Black History Month included a special anniversary for Washingtonians and many others besides, marking the 200th anniversary of Frederick Douglass’s birth. Born into slavery in Maryland in 1818, the famous social reformer, writer, abolitionist, orator and statesman spent his final years in Washington, D.C., after a lifetime of tireless activism. His Anacostia home is today preserved as a National Historic Site, and a statue of him now stands in Emancipation Hall in the U.S. Capitol.
There are many facets to Douglass’s long and industrious life before his death in the nation’s capital in February 1895, some of which are better known than others. One constant theme is that of education as a key to personal and social liberation. Self-taught to read, write and learn, Douglass quoted his slaver in his autobiography, who forbade his wife from teaching Douglass to read and hired him out to a local “slave breaker,” that learning to read would “unfit him as a slave.”
This and other experiences in an inspirational life frequently touched by tragedy led Douglass to become one of the first advocates for school desegregation, after observing the huge disparity in the instruction and facilities available to African-American children in New York compared to their white peers. Fleeing an arrest warrant for having sought freedom in New York state, he took his message to England and Ireland before legally securing his liberty in 1846.
In the nation’s capital, the progress in education that Douglass sought through numerous speeches, books and the newspapers he published — The North Star out of Rochester and the New National Era from Anacostia — was slow. Slavery did not end in the District until 1862, when it became a federal territory. D.C. Public Schools was founded in 1805, but the first — segregated — schools for African Americans didn’t open until after the Civil War, such as Stevens in 1868 and Dunbar in 1870.
Howard University also was founded post-war, in 1867. D.C. Public Schools did not desegregate until the mid-1950s, following the Supreme Court’s decision in Brown v. Board of Education. The post-Civil War system of federal control of the District, and therefore the school system, did not end until Home Rule in 1973. A long decline in enrollment began prior to that, as a centralized system increasingly failed to meet the needs of students.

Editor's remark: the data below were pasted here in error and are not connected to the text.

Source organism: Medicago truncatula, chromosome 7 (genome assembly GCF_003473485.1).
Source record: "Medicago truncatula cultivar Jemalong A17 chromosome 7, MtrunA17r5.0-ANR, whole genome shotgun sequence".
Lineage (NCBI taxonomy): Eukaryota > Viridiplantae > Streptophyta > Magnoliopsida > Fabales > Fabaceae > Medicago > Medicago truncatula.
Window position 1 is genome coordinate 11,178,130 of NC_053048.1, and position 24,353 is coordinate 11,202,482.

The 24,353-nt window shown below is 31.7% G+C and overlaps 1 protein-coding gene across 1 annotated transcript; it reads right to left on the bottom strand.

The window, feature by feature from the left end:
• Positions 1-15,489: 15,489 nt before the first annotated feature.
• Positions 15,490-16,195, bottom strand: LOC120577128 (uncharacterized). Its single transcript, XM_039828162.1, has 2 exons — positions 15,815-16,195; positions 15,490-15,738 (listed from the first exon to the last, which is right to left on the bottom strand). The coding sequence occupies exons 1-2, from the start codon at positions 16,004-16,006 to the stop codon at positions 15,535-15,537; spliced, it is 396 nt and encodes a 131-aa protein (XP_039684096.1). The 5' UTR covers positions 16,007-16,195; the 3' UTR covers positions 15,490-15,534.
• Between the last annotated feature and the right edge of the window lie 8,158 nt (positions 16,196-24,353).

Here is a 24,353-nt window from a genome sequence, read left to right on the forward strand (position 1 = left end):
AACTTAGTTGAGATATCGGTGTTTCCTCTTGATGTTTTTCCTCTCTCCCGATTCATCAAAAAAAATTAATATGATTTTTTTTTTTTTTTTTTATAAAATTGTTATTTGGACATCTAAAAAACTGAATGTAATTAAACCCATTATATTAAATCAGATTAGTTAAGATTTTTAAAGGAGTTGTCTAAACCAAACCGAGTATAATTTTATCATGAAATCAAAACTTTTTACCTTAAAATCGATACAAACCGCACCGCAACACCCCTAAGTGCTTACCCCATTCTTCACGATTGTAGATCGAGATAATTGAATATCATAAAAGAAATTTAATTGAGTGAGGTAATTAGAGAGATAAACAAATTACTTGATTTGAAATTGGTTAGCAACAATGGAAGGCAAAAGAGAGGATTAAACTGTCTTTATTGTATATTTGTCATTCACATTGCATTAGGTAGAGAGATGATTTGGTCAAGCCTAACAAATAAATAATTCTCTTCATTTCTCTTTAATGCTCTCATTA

As school standards declined, families who could afford alternatives such as relocation outside the District, or private or parochial schools, left the system. Those who lacked those choices — already the most politically and economically marginalized communities — were left behind to endure the status-quo. Enrollment did not begin to stabilize and then to expand until two key reforms: when public charter schools were allowed to open in 1995, and when DCPS was placed under mayoral control in 2007.
These reforms brought about school choice for all, regardless of income and neighborhood. While there is still room for improvement, charters have wrought a revolution in public education and now teach 47 percent of all students enrolled in public school in the District. Free to pioneer new methods — they are taxpayer-funded and tuition-free, but operating independently of DCPS — they have raised on-time high school graduation rates and standardized test scores while enriching curricula.
Charters’ greatest impact has been on students from low-income families who were ill-served by the old monopoly of the traditional system. Charter students in Wards 7 and 8, which includes Douglass’s Anacostia, are twice as likely to meet statewide college and career benchmarks as their non-charter public school counterparts. The charter school reform was a significant motivator for the D.C. Council to move to a system of mayoral control of DCPS, leading to significant reforms.
More progress could be made still if District charter schools, which do not receive a public schoolhouse upon opening, could better access appropriate facilities, and if the D.C. government funded public charter students on par with their neighbors and siblings in city-run schools, as the law requires. Some 10,000 students are on waitlists to get into charters that are currently unable to accommodate them.
Douglass saw much change in his life — once pursued by District Marshals after escaping slavery, he was later appointed Marshal of the District of Columbia, the first African-American confirmed for a presidential appointment by the U.S. Senate. Douglass famously said: “If there is no struggle, there is no progress.” The national hero who one local historian has christened “the Lion of Anacostia” certainly laid the first foundation stones for such equality in education as we enjoy today.
Edelin is executive director of the D.C. Association of Chartered Public Schools.